(435k) Mechanistic Insights into the Catalytic Elimination of Tar on Nickel and the Promotional Effect of Boron on It: A Combined Theoretical and Experimental Study Using Toluene As a Model Compound

Trinh, Q. T., Nanyang Technological University, Singapore (NTU)
Mushrif, S. H., Nanyang Technological University
Mechanistic insights into the catalytic elimination of tar on Nickel and the Promotional effect of Boron on it: A combined theoretical and experimental study using Toluene as a model compound

Quang Thang Trinh1, Anh Vu Nguyen2, Dang Chinh Huynh2, Thanh Huyen Pham2, Samir H. Mushrif 1,*

1School of Chemical and Biomedical Engineering, Nanyang Technological University, 62 Nanyang Drive, Singapore 637459, Singapore.

2School of Chemical Engineering, Hanoi University of Science and Technology, 1 Dai Co Viet St., Hanoi, Vietnam

*Email: SHMushrif@ntu.edu.sg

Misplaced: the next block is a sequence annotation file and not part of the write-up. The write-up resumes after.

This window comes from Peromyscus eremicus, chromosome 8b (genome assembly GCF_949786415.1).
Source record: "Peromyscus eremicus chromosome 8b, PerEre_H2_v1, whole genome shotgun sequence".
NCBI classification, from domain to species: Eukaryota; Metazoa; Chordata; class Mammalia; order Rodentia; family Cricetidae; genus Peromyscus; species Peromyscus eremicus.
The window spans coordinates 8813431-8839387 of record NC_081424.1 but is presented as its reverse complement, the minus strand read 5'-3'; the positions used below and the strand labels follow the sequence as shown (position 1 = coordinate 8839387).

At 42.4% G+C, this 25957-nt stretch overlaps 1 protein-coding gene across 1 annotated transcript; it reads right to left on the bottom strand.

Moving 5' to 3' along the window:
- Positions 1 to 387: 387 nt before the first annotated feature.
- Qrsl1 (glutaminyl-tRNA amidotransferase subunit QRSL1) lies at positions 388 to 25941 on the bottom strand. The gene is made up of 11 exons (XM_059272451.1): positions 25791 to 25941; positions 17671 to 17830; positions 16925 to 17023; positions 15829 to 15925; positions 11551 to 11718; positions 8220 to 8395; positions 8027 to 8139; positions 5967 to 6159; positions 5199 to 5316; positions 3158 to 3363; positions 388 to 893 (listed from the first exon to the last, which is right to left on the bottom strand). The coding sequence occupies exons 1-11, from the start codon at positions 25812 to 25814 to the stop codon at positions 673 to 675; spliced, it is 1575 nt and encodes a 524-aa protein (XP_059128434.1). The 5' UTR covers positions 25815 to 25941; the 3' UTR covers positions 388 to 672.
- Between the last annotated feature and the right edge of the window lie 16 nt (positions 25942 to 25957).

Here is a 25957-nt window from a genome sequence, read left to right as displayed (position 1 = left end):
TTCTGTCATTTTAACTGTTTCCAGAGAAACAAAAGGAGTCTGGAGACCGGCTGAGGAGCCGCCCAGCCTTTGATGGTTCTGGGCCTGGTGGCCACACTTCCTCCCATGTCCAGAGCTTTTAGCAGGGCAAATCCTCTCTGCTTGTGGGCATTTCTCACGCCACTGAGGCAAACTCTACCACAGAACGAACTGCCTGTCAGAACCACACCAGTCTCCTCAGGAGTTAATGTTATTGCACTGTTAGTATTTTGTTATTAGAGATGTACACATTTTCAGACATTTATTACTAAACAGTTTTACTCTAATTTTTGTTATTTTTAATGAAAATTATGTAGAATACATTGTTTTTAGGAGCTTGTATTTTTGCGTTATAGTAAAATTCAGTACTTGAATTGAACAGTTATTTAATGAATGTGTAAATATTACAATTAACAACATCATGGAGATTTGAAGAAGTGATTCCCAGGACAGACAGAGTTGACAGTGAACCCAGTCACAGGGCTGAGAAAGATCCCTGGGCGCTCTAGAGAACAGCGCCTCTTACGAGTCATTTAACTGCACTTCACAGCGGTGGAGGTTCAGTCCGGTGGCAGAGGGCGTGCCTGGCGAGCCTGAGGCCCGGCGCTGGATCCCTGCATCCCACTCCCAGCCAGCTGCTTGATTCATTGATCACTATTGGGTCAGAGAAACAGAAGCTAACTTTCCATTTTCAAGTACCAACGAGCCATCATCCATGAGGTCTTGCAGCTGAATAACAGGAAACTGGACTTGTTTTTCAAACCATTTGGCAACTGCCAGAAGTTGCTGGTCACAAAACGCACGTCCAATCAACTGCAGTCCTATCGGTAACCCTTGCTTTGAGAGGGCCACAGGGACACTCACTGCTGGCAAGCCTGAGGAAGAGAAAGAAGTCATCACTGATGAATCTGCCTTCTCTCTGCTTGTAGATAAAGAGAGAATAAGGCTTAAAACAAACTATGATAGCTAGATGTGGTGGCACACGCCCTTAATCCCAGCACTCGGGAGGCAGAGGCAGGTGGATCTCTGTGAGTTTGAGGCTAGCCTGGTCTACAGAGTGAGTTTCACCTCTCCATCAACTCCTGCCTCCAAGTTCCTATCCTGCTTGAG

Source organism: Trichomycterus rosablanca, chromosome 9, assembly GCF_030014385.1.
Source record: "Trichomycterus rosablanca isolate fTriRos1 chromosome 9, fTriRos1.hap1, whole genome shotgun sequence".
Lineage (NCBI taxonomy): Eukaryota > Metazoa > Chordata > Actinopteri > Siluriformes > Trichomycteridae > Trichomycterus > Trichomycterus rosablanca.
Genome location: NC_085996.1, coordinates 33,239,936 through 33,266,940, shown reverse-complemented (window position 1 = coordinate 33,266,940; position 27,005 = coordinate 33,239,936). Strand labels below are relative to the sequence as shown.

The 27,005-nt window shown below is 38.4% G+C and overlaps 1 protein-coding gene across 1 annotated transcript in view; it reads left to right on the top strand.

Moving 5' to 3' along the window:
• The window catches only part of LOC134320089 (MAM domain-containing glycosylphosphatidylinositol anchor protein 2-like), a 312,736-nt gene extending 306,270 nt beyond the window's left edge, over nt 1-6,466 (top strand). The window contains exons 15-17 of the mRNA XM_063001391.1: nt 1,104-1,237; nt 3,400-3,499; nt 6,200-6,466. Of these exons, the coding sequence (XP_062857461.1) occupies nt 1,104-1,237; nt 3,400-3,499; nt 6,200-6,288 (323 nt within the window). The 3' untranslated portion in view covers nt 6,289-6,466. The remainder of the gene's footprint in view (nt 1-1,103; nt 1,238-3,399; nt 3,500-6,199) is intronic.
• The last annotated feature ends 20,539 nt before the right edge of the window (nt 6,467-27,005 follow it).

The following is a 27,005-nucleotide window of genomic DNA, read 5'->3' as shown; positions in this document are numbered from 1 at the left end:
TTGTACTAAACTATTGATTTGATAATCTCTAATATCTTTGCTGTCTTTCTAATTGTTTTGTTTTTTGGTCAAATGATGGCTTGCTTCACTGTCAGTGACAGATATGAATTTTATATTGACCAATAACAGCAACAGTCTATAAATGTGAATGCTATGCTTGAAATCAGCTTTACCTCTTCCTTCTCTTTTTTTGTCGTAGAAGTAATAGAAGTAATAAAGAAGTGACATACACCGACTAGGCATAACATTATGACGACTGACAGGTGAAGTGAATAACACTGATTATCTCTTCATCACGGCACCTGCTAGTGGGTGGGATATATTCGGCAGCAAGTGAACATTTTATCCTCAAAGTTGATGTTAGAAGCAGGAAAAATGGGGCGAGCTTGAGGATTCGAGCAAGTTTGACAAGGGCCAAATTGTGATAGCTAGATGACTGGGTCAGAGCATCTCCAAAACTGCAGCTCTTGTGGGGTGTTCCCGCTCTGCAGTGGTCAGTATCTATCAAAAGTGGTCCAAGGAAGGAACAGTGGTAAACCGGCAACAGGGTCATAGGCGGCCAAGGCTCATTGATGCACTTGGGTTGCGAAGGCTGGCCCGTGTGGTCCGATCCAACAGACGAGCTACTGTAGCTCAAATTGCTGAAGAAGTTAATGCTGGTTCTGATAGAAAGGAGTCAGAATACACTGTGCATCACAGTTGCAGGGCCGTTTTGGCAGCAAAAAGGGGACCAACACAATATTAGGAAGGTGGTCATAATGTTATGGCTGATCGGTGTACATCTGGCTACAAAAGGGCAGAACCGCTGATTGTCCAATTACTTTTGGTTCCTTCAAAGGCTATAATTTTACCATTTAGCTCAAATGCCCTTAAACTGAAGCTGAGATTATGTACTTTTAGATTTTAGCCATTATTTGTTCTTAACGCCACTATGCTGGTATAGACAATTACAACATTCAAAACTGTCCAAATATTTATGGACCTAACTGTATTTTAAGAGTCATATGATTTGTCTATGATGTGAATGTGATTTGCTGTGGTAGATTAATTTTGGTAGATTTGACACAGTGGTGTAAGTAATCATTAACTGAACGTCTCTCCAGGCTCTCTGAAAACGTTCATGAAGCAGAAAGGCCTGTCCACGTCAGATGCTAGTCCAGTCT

Abstract: Tar is the undesired viscous black liquid produced during the gasification of biomass. Catalytic elimination of tar, via steam reforming, is an economically promising technique. Nickel (Ni) is the most widely studied catalyst for the process; however, rapid deactivation of Ni catalyst due to coking is a challenge.1,2 Decorating metals with subsurface Boron was reported to improve the resistance of the catalyst against both, bulk carbide and graphene formation.3,4 Motivated by that study, we performed first principles calculations to investigate the promotional effect of Boron (B) on Ni catalyst for tar decomposition.5 Being the most abundant component in tar, Toluene is chosen as a model compound.1 On Ni(111) surface, Toluene adsorbs strongly in a bridge configuration and the activation barrier for methyl C-H dissociation is 71.9 kJ/mol. Toluene can further decompose on Ni(111) surface via the stepwise dehydrogenation of the methyl group. The aromatic C-H bond at ortho position could only be activated after complete dehydrogenation of the methyl group and is followed by subsequent ring opening (activation barriers are 112.5 and 83.8 kJ/mol, respectively). Further C-C cleavages are also feasible to generate smaller hydrocarbon compounds. Our calculations reveal that the incorporation of subsurface B into Ni catalysts results in corrugated Ni top surface. Toluene adsorbs 10.3 kJ/mol stronger on Ni-B catalyst than on pure Ni, in the hollow configuration. The activation of Toluene is significantly promoted on Ni-B, with an activation barrier for the first methyl C-H dissociation of 51.0 kJ/mol (vs. 71.9 kJ/mol on Ni). All the subsequent C-H activations are also promoted on Ni-B catalyst, but to a smaller extent, except the aromatic C-H activation (88.7 kJ/mol vs 112.5 kJ/mol on pure Ni). The ring-opening at ortho position occurs with the activation barrier of 93.7 kJ/mol, slightly higher than that on pure Ni (83.8 kJ/mol). Additional calculations on stepped surface models of Ni show that the activation barriers of Toluene decomposition on Ni-B surface are very close to those on B5 and F4 step sites; thus suggesting that the promotional effect of B on the catalytic activity of Ni could be due to the creation of step like corrugations on Ni surface. Experimental study was also performed to validate our predictions. Ni doped with 1% wt of Boron (B-Ni) and pure Ni catalysts supported on bentonite were prepared using the method reported by Xu et al.3 and were tested for toluene decomposition at 600oC. In excellent agreement with theoretical predictions, initial toluene conversion was higher on B-Ni (68%) than on pure Ni catalyst (62%), demonstrating the role of boron in promoting the activity of the catalyst. SEM images revealed negligible carbon formation on the surface of B-Ni, while the surface of pure Ni catalyst was completely covered with carbon filaments under the same reaction conditions. These experimental evidences confirmed that the presence of boron indeed improved both, the activity and the stability of the catalyst.



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